In the dairy sector, it has been common practice to systemically dry off cows with long-acting antimicrobials, the so-called blanket dry cow therapy (BDCT), in order to prevent new infections from occurring during the dry period and to cure existing infections. Yet, because of the merely preventive nature of dry cow antimicrobials and the large potential reduction in antimicrobial use when leaving this practice, an increased focus has been placed on selective dry cow therapy (SDCT). This is a targeted antimicrobial treatment of only those cows with evidence of an udder infection present at drying off.
Test-day somatic cell counts (SCC) before drying off and after calving were used to determine the cow’s udder health across the dry period and to study the impact on the performance in the next lactation. Despite the fact that BDCT was applied in all herds participating in this field study, still 12.6% of the cows acquired a new intramammary infection (IMI) across the dry period, when using a SCC threshold of 200,000 cells/mL to define cows to be infected or not. Moreover, these newly infected cows were at a higher risk for elevated test-day SCC throughout the whole subsequent lactation when compared to healthy cows. At the same time, only 66.9% of the infected cows at drying off cured from existing IMI. Unfortunately, whether or not infected cows managed to cure across the dry period, they struggled with udder health throughout the subsequent lactation and were at least twice as likely to develop clinical mastitis (CM) or to be culled when compared with cows that remained healthy across the dry period.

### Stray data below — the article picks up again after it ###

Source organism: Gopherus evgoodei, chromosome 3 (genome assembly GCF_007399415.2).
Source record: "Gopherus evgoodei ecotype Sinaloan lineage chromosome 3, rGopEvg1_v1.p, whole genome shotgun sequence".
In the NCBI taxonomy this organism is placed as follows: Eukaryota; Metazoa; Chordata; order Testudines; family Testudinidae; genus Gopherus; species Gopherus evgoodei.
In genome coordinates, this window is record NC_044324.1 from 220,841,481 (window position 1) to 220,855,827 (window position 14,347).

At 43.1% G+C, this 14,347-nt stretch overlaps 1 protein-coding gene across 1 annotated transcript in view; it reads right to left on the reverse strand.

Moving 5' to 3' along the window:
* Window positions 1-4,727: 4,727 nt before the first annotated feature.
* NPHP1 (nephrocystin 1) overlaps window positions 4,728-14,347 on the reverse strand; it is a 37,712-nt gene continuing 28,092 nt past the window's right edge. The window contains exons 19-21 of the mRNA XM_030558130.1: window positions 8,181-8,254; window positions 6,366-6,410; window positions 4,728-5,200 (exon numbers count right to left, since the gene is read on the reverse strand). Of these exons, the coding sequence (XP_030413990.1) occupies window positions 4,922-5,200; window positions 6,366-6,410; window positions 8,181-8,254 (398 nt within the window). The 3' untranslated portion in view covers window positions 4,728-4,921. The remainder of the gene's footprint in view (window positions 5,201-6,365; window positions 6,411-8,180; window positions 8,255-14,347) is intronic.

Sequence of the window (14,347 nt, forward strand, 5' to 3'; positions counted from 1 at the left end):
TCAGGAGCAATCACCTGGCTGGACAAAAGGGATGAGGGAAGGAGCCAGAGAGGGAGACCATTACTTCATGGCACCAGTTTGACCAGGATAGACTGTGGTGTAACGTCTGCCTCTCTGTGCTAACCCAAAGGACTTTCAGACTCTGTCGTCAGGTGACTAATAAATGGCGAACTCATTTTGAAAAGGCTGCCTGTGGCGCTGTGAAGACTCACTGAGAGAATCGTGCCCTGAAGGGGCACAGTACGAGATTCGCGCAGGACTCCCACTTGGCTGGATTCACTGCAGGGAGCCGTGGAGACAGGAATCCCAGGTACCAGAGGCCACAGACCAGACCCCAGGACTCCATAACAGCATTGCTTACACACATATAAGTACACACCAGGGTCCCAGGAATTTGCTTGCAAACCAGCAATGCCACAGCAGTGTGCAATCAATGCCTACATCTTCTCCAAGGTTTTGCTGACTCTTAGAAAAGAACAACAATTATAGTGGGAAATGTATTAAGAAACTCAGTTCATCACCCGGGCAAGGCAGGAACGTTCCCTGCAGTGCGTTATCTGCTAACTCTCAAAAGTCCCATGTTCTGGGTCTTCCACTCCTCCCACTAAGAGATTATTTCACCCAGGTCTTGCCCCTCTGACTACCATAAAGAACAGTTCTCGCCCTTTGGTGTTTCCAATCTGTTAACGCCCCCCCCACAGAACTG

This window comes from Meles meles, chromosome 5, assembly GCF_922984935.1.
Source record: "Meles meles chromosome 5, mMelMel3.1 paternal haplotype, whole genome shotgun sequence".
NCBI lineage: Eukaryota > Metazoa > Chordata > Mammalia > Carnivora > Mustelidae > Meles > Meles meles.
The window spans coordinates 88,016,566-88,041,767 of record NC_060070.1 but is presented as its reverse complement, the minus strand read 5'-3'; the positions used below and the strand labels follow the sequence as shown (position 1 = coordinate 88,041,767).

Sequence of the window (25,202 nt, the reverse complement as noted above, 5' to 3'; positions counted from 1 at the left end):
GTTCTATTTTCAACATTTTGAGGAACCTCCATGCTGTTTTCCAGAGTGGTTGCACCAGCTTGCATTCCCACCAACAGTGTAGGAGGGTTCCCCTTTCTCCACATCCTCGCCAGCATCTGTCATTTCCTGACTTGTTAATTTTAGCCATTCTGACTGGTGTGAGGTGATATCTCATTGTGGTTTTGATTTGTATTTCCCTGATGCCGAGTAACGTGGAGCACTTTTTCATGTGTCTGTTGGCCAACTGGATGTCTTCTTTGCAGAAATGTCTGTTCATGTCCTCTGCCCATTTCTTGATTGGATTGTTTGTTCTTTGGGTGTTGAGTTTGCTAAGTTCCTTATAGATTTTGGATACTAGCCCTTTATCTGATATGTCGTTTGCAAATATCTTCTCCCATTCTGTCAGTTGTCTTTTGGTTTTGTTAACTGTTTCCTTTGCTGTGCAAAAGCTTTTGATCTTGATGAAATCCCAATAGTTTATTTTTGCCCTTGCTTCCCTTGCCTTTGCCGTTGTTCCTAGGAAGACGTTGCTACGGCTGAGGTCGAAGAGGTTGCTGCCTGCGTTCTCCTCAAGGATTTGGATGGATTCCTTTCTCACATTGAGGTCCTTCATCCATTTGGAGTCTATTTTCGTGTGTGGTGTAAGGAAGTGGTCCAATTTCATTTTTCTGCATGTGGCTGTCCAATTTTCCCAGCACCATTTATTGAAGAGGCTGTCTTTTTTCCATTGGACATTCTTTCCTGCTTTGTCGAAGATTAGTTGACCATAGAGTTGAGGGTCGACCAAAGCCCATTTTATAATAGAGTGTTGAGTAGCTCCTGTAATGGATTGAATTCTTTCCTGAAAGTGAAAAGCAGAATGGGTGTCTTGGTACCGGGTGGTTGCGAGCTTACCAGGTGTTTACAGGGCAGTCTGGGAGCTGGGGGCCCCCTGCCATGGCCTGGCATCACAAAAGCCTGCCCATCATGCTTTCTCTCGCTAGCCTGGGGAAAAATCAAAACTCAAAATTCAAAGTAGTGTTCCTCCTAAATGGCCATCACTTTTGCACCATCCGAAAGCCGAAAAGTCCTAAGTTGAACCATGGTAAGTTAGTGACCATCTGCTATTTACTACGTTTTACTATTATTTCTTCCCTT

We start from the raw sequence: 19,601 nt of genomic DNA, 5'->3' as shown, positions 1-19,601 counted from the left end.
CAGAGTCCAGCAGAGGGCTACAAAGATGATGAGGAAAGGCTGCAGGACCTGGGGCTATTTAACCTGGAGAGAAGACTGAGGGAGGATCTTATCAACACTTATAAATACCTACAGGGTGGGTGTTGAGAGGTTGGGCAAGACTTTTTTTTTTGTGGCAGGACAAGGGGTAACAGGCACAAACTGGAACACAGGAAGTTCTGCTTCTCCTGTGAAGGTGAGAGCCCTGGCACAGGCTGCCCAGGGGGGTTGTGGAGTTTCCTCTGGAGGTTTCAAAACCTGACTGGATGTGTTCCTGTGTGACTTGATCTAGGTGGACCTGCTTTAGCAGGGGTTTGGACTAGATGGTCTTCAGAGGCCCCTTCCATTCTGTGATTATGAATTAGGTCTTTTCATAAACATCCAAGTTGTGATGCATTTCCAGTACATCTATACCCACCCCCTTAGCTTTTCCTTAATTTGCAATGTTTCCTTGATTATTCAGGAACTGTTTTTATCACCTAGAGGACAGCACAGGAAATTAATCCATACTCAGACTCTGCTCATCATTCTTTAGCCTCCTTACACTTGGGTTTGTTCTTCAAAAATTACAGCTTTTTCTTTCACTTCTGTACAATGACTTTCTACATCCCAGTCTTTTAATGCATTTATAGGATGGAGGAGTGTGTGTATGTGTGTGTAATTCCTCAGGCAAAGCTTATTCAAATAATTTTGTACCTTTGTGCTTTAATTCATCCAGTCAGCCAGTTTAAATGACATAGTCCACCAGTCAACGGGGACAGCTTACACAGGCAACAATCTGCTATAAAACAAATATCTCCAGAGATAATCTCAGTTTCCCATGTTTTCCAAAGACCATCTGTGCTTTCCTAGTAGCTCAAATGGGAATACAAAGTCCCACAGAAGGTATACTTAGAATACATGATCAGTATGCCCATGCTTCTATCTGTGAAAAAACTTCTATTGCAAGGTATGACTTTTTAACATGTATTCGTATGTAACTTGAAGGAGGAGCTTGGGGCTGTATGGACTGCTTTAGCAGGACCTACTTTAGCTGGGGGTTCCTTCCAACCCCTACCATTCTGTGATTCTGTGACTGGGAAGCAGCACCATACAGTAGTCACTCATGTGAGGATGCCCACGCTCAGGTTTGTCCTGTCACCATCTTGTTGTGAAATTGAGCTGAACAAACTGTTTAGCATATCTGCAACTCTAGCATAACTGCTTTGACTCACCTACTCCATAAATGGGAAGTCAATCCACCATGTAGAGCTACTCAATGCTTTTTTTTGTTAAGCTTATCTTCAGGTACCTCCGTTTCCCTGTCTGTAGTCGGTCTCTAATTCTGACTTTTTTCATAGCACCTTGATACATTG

Test-day data before drying off were explored to evaluate their diagnostic ability to detect noninfected cows at the time of drying off in 15 commercial dairy herds with an adequate udder health management. We confirmed that SCC information derived via milk recording is capable of predicting the absence of IMI with major pathogens at dry-off, yet (an estimate of) the herd prevalence of subclinical mastitis, the cow’s milk yield and parity impact the estimates of the sensitivity, specificity and predictive values to some extent.
An SDCT algorithm was developed, including the cow’s test-day information and CM history prior to drying off. In total, 12 commercial dairy herds with a general good udder health, that previously applied BDCT, were enrolled. Within each herd, about half of the cows were selectively dried off without antimicrobials using this algorithm, and their performance was compared with the other herd mates that were dried off using BDCT. All cows received internal teat sealants at drying off. The CM risk, culling hazard, and test-day milk yield and SCC were not negatively impacted. Still, antimicrobial use for udder health, monitored from drying off until 100 days in milk, decreased significantly. We concluded that implementing SDCT to reduce the antimicrobial use on commercial dairy herds, using strict selection criteria and test-day information, is possible without jeopardizing udder health or milk yield.
Dr. Zyncke Lipkens (°15 April 1990) graduated as a veterinarian from Ghent University in 2014 and immediately started working on a PhD at the M-team / Mastitis and Milk Quality Research Unit from the Faculty of Veterinary Medicine at the same University, funded by IWT. She actively participated in the clinic of reproduction and obstetrics, in the lab of the research unit and obtained the diploma of the Doctoral Schools of Life Science and Medicine. She was one of the driving forces behind the establishment of Continuo, the alumni and staff orchestra of Ghent University.